I read that some sharks are ovoviviparous. What advantages and disadvantages are provided by this type of reproduction as opposed to egg laying and live birth?


Reading this website (www.sharks-world.com/shark_reproduction) it seems that for most sharks the eggs develop inside the mother (ovoviviparity), and the young sharks ("pups") are born fully functional, but this is not true for all sharks (as you mention in your question).

This persons blog (morgana249/modern reptiles give birth to live young) discusses evolution of ovoviviparity in some reptiles, but not others. In some species this seems to have gone back and forth in their evolutionary history, which suggests that changing conditions favour one then the other at different times, possibly influenced by temperature, among other things.

The researchers stated, "These results suggest that parity mode is a labile trait that shifts frequently in response to ecological conditions."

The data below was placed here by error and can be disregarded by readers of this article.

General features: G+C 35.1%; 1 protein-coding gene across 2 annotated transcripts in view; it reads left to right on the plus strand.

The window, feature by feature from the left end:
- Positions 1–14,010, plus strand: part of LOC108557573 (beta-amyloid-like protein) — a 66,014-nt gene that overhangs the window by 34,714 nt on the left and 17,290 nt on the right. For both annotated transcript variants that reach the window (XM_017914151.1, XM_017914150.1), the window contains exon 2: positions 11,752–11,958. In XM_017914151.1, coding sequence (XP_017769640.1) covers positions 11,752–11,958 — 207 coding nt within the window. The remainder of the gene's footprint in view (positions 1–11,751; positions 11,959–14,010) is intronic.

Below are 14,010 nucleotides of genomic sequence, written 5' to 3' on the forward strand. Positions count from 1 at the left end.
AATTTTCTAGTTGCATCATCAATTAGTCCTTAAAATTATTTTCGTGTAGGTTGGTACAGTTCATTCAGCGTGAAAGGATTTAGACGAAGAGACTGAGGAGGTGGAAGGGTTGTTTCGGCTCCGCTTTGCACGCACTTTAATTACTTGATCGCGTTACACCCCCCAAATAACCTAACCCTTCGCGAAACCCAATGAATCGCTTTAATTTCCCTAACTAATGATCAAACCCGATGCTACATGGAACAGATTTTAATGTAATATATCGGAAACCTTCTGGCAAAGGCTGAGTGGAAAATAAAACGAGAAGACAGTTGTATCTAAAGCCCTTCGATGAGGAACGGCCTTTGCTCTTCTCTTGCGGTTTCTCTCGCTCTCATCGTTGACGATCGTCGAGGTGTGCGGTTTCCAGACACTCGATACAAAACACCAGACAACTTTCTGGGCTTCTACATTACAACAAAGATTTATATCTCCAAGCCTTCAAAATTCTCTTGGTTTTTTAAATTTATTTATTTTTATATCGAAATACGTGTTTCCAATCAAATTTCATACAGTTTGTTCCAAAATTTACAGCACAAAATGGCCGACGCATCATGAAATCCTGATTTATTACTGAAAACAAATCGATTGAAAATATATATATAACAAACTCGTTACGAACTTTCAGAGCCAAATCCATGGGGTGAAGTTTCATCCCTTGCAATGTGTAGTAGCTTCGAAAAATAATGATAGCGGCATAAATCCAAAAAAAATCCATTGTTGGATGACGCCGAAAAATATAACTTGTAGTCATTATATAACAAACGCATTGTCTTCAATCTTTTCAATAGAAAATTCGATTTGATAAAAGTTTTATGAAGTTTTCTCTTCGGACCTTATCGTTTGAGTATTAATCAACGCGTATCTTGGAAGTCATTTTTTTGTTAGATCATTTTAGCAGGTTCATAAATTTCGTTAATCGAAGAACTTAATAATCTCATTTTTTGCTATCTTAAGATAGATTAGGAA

This could be similar for sharks, although I could not find an article postulating this.

Alternatively, this could be because the mother does no "parenting"; the pups are immediately independent. Because sharks do not have many eggs at a time (according to the sharks-world website) each individual egg/pup has a higher "value" than each individual offspring in other fish species, which often lay many hundreds of eggs at once outside their body (oviparity). Therefore sharks that evolved this trait may have been selected because the offspring are more likely to survive if they are protected until fully functional within the parent.

No doubt there are other possible explanations, but as with all these questions along the lines of "What are the evolutionary reasons..." we cannot ever actually know, only suggest.


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